Monday, April 14, 2014

Antietam: Old Philadelphia Brigade Park postcards, photos

Circa 1910 postcard of Philadelphia Brigade Park.
Philadelphia Brigade monument in circa 1920s postcard.
Over the weekend, I picked up these old postcards (cheap!) of the Philadelphia Brigade Park at Antietam. The 73-foot monument to the brigade, which was comprised of the 69th, 71st, 72nd and 106th Pennsylvania Volunteers, was dedicated on Sept. 17, 1896, the 34th anniversary of the battle. The park once included an ornamental iron gate and was tended to by a caretaker who let his sheep roam the grounds. Apparently the animals were a cheaper alternative than a lawnmower. Especially brutal fighting raged here in the West Woods, where the brigade lost more than 500 men in about 20 minutes. The ugly scene was described in this history of the brigade, published in 1876:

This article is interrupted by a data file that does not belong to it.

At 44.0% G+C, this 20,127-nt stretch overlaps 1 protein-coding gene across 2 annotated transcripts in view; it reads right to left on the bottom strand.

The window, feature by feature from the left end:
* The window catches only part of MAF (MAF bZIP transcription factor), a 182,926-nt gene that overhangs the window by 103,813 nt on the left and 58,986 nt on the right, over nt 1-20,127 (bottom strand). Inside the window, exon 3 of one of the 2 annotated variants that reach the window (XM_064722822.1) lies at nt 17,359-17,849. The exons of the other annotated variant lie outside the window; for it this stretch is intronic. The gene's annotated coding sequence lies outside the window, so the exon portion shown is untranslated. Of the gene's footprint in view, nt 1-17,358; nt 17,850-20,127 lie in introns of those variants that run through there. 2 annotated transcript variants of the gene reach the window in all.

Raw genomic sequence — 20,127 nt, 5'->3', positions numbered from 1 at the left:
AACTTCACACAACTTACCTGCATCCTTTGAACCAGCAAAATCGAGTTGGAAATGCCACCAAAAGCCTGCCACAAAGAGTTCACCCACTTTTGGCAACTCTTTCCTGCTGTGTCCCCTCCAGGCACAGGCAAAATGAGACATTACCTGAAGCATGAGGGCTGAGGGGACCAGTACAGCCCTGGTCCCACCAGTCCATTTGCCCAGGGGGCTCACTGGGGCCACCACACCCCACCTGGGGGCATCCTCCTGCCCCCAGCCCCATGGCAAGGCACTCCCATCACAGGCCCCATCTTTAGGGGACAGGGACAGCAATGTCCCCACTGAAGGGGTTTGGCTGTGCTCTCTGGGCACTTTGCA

"In the woods near the Hagerstown road, where the Philadelphia Brigade suffered so severely, our losses exceeded those of the enemy. Those poor fellows had died in all sorts of positions; some lying on their faces, others leaning against the rocks, and one man, a Confederate, was resting on his knees, with his eyes wide open and his hands grasping a rifle. On the slope, where the fire of our brigade had been directed, were one hundred and twenty dead Confederates who had been prepared for burial before their army retreated."
For comparison, I posted below black-and-white photographs of the park from the Antietam National Battlefield Library collection via Jim Buchanan's Walking the West Woods blog. I believe the gate was removed in the mid-1930s. When you visit Antietam, be sure to say hello to Jim, a certified battlefield guide and an expert on the fighting in the West Woods there. He has a detailed post on Philadelphia Brigade Park here.

The gate at the park, circa 1925. (Antietam National Battlefield Library)
Philadelphia Brigade Park, circa 1935. (Antietam National Battlefield Library)
In this circa 1930 image, workers set cement fence posts along the southern boundary of the
 original 11-acre park. (Antietam National Battlefield Library)

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